Alcoholism and Hypnosis

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There’s an interesting video and seminar being sold to train people on using hypnosis to treat alcoholism.

The seminar is put out by Wendi Friesen. I ran into it through a group that uses hypnosis for entertainment, and was a bit shocked to find this offered as a way for otherwise untrained individuals to treat addiction.

What's the law?

I was surprised to learn that hypnosis treatments are largely unregulated (varies by state) and the extent of the claims made. For example, while dismissing AA and other programs as largely worthless, hypnosis is touted as “creating a new identity” that makes someone think he or she isn't an addict or an alcoholic. How many treatments? As few as one. That’s right, one treatment to cure addiction. That’s the exception, with most hypnotherapists selling CDs for use at home on a maintenance basis.

Techniques used are visualization – “imagine yourself how you are a year from now, clean and sober...” – and other “frame-shifting” commonly found in hypnotherapy. And none of this requires a degree in psychology or psychiatry.

According to the Hypnosis Union, the majority of the United States exert little or no direct regulation over the practice of hypnosis or hypnotherapy, although other laws generally affecting the operation of any business will usually apply (e.g., truth in advertising, unfair business practices, etc.). Only three states require specific, mandatory licensure or regulation: Colorado, Connecticut and Washington.

Does it work?

“Instead of making people want it, we let people go to a place in their brain where they are powerful and create a completely different reaction. Feeling really good about who you are and reinforcing that belief that you are a healthy person…”

Listening to a story about one, 12-minute session curing someone of a 13-year addiction to cocaine seems incredible. The old saying comes to mind: “If it sounds too good to be true, it probably is.” And the immediate reaction is: If this is so great, why isn’t everyone already doing it? Is there some nefarious conspiracy that keeps an actual, wonderfully successful treatment out of the hands of addiction specialists?

What makes me suspicious is the way “nero-pathways” and other scientific terms are mixed with generalities and anecdotes. So what do the experts say about it?

The easiest thing to check is for hypnosis used to quit smoking. According to the Mayo Clinic, under the heading “Methods to avoid” because there is no scientific evidence that these products work and little is known about their safety:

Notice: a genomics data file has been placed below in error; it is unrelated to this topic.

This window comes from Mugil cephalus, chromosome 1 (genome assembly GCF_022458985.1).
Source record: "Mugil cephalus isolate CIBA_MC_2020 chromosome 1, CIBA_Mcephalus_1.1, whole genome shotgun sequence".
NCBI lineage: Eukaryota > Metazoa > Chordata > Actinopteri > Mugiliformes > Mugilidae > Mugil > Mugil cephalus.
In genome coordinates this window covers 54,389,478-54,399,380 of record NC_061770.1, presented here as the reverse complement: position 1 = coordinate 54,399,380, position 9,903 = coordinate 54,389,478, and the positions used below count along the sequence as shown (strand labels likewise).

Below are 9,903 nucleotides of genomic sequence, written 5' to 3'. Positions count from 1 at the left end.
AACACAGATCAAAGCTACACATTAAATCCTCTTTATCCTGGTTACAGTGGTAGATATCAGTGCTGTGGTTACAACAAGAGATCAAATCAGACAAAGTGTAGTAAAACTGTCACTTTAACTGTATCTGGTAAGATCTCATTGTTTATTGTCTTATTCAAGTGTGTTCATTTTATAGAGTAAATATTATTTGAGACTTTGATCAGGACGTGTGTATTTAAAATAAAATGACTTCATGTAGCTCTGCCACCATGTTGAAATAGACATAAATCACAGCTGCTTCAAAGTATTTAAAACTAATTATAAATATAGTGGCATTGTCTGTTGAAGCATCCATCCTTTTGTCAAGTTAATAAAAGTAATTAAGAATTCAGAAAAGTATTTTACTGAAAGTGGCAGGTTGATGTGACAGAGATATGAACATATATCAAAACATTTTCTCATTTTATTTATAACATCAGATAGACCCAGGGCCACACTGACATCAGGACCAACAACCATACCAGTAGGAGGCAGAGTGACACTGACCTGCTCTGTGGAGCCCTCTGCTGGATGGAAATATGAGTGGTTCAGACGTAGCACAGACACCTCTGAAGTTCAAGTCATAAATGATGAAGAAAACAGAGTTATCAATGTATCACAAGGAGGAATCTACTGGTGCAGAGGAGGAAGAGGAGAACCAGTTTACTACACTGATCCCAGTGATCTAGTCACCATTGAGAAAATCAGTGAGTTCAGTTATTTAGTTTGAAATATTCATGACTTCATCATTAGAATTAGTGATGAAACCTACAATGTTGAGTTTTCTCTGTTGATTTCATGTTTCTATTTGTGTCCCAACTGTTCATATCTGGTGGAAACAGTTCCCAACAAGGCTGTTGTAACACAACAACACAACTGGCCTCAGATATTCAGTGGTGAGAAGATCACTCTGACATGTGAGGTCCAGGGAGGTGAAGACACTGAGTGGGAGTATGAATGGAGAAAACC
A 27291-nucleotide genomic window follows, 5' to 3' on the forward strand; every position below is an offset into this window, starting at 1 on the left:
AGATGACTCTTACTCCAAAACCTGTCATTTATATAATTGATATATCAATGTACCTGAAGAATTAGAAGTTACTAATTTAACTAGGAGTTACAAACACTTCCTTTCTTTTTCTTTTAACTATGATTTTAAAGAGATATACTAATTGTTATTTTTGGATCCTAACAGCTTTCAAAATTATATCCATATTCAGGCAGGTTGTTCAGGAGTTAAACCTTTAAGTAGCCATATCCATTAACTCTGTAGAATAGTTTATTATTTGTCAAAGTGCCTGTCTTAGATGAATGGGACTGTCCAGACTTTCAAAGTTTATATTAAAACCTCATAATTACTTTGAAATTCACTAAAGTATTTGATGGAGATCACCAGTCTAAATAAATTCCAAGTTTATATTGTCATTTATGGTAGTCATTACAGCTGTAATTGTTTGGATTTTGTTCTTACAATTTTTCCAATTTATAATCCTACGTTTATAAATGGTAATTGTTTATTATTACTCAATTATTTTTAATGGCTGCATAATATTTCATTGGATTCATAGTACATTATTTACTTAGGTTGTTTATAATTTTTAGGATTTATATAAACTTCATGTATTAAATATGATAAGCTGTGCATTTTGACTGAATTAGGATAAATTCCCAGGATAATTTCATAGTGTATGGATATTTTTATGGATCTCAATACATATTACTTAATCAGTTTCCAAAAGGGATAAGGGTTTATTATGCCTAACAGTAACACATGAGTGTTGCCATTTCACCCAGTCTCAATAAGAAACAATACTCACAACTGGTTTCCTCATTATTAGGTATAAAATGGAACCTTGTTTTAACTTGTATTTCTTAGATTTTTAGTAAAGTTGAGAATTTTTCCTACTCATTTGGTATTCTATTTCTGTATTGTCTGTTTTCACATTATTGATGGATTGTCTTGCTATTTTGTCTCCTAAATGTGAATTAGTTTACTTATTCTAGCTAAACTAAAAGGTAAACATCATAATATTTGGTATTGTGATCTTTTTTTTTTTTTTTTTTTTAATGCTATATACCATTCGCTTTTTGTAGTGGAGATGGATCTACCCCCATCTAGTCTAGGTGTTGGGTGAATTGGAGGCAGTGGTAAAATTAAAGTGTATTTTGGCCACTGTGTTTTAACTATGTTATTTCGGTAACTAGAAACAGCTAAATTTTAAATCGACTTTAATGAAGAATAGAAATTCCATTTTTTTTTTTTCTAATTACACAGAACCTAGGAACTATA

Hypnosis. Although no evidence supports the use of hypnosis in smoking cessation, some people say they find it helpful. If you choose to pursue hypnosis, talk to your doctor about finding a reputable hypnotherapist.

So why are they allowed to market this?

In the United States, if you do not claim to treat or cure a disease, you can market whatever you want, as long as it isn’t harmful. And even when you do imply or even state clearly that your treatment helps, it’s so low on the list of things law enforcement is interested in prosecuting, it might as well be legal.

According to the video linked earlier: “We don’t call them treatment centers. These are 'relapse prevention' [she actually makes air quotes on that phrase]. Cause we’re not getting people off alcohol or drugs, because that’s legally not something you are allowed to do.”

And there you have it. I can push any unproven therapy I like, as long as I don’t claim I’m offering a medical treatment – even if, you know, nudge-wink…

I have nothing against Wendi Friesen. She seems competent and responsible. And she is offering to “train the trainers” – those who already are certified in addiction treatment. But for every responsible hypnotherapist, there may be dozens who aren’t. Without strong regulation on the hypnosis industry, there’s simply no way to tell.

The best bet, for those wanting to try hypnosis themselves, is to first look at other qualifications to treat addiction, with hypnosis as a sub-specialty or added skill. Another tip would be to ask for a referral or find someone “in-network” that your health insurance recognizes as a trained professional.

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